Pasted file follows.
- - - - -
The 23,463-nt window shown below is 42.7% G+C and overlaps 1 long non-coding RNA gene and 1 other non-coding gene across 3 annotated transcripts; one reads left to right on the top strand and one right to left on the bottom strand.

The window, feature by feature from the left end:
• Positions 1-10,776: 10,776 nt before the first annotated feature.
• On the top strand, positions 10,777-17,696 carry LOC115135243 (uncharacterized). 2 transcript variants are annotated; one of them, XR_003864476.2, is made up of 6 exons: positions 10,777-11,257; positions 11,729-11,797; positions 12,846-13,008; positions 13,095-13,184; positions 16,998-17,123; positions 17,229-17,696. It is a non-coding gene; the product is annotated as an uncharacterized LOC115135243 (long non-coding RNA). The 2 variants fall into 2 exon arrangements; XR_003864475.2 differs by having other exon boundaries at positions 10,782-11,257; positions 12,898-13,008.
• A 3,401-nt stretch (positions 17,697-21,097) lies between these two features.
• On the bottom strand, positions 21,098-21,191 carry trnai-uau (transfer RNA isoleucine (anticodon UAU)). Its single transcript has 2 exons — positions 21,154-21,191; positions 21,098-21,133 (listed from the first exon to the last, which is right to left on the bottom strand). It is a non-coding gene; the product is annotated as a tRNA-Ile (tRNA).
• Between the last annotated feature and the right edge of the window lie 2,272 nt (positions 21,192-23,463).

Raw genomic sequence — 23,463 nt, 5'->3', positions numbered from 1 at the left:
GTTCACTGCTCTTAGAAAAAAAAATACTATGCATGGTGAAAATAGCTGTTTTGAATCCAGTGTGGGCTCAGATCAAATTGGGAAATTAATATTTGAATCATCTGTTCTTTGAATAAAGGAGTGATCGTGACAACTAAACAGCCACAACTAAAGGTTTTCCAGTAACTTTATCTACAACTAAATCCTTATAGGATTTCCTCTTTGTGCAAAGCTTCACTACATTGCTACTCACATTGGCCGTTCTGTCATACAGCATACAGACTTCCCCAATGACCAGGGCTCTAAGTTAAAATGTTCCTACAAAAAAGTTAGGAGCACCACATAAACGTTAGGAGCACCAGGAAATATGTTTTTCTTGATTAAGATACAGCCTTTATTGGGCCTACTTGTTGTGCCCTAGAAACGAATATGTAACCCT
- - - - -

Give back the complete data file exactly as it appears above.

The 23,463-nt window shown below is 42.7% G+C and overlaps 1 long non-coding RNA gene and 1 other non-coding gene across 3 annotated transcripts; one reads left to right on the top strand and one right to left on the bottom strand.

The window, feature by feature from the left end:
• Positions 1-10,776: 10,776 nt before the first annotated feature.
• On the top strand, positions 10,777-17,696 carry LOC115135243 (uncharacterized). 2 transcript variants are annotated; one of them, XR_003864476.2, is made up of 6 exons: positions 10,777-11,257; positions 11,729-11,797; positions 12,846-13,008; positions 13,095-13,184; positions 16,998-17,123; positions 17,229-17,696. It is a non-coding gene; the product is annotated as an uncharacterized LOC115135243 (long non-coding RNA). The 2 variants fall into 2 exon arrangements; XR_003864475.2 differs by having other exon boundaries at positions 10,782-11,257; positions 12,898-13,008.
• A 3,401-nt stretch (positions 17,697-21,097) lies between these two features.
• On the bottom strand, positions 21,098-21,191 carry trnai-uau (transfer RNA isoleucine (anticodon UAU)). Its single transcript has 2 exons — positions 21,154-21,191; positions 21,098-21,133 (listed from the first exon to the last, which is right to left on the bottom strand). It is a non-coding gene; the product is annotated as a tRNA-Ile (tRNA).
• Between the last annotated feature and the right edge of the window lie 2,272 nt (positions 21,192-23,463).

Raw genomic sequence — 23,463 nt, 5'->3', positions numbered from 1 at the left:
GTTCACTGCTCTTAGAAAAAAAAATACTATGCATGGTGAAAATAGCTGTTTTGAATCCAGTGTGGGCTCAGATCAAATTGGGAAATTAATATTTGAATCATCTGTTCTTTGAATAAAGGAGTGATCGTGACAACTAAACAGCCACAACTAAAGGTTTTCCAGTAACTTTATCTACAACTAAATCCTTATAGGATTTCCTCTTTGTGCAAAGCTTCACTACATTGCTACTCACATTGGCCGTTCTGTCATACAGCATACAGACTTCCCCAATGACCAGGGCTCTAAGTTAAAATGTTCCTACAAAAAAGTTAGGAGCACCACATAAACGTTAGGAGCACCAGGAAATATGTTTTTCTTGATTAAGATACAGCCTTTATTGGGCCTACTTGTTGTGCCCTAGAAACGAATATGTAACCCT